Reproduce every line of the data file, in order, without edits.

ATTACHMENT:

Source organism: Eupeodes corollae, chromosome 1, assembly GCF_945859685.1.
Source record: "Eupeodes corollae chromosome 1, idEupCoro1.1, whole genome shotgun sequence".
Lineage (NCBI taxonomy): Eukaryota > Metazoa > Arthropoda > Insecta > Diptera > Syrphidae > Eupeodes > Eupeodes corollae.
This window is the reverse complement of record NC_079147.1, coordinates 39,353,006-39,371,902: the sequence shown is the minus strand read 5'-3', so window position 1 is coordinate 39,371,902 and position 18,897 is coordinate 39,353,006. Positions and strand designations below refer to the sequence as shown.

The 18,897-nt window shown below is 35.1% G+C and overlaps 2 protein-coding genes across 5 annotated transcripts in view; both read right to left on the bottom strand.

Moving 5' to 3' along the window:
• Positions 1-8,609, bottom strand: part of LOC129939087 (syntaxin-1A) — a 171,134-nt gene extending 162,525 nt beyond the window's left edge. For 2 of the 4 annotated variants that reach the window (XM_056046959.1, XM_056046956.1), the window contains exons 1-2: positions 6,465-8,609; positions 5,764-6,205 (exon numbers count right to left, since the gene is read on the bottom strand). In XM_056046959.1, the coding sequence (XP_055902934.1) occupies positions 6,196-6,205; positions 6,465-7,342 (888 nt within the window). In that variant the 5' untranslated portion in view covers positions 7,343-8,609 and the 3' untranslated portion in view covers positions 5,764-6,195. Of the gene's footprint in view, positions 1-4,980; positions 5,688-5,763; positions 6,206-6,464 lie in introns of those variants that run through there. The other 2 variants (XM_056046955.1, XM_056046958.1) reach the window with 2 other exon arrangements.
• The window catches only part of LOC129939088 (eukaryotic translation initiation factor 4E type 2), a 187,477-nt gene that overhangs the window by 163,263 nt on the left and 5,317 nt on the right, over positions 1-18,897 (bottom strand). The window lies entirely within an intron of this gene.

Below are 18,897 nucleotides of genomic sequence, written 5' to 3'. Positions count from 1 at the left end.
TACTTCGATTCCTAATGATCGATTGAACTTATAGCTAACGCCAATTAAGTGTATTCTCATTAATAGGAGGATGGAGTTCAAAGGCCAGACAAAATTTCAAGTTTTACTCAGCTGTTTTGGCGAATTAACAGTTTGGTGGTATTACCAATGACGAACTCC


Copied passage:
Source organism: Eupeodes corollae, chromosome 1, assembly GCF_945859685.1.
Source record: "Eupeodes corollae chromosome 1, idEupCoro1.1, whole genome shotgun sequence".
Lineage (NCBI taxonomy): Eukaryota > Metazoa > Arthropoda > Insecta > Diptera > Syrphidae > Eupeodes > Eupeodes corollae.
This window is the reverse complement of record NC_079147.1, coordinates 39,353,006-39,371,902: the sequence shown is the minus strand read 5'-3', so window position 1 is coordinate 39,371,902 and position 18,897 is coordinate 39,353,006. Positions and strand designations below refer to the sequence as shown.

The 18,897-nt window shown below is 35.1% G+C and overlaps 2 protein-coding genes across 5 annotated transcripts in view; both read right to left on the bottom strand.

Moving 5' to 3' along the window:
• Positions 1-8,609, bottom strand: part of LOC129939087 (syntaxin-1A) — a 171,134-nt gene extending 162,525 nt beyond the window's left edge. For 2 of the 4 annotated variants that reach the window (XM_056046959.1, XM_056046956.1), the window contains exons 1-2: positions 6,465-8,609; positions 5,764-6,205 (exon numbers count right to left, since the gene is read on the bottom strand). In XM_056046959.1, the coding sequence (XP_055902934.1) occupies positions 6,196-6,205; positions 6,465-7,342 (888 nt within the window). In that variant the 5' untranslated portion in view covers positions 7,343-8,609 and the 3' untranslated portion in view covers positions 5,764-6,195. Of the gene's footprint in view, positions 1-4,980; positions 5,688-5,763; positions 6,206-6,464 lie in introns of those variants that run through there. The other 2 variants (XM_056046955.1, XM_056046958.1) reach the window with 2 other exon arrangements.
• The window catches only part of LOC129939088 (eukaryotic translation initiation factor 4E type 2), a 187,477-nt gene that overhangs the window by 163,263 nt on the left and 5,317 nt on the right, over positions 1-18,897 (bottom strand). The window lies entirely within an intron of this gene.

Below are 18,897 nucleotides of genomic sequence, written 5' to 3'. Positions count from 1 at the left end.
TACTTCGATTCCTAATGATCGATTGAACTTATAGCTAACGCCAATTAAGTGTATTCTCATTAATAGGAGGATGGAGTTCAAAGGCCAGACAAAATTTCAAGTTTTACTCAGCTGTTTTGGCGAATTAACAGTTTGGTGGTATTACCAATGACGAACTCC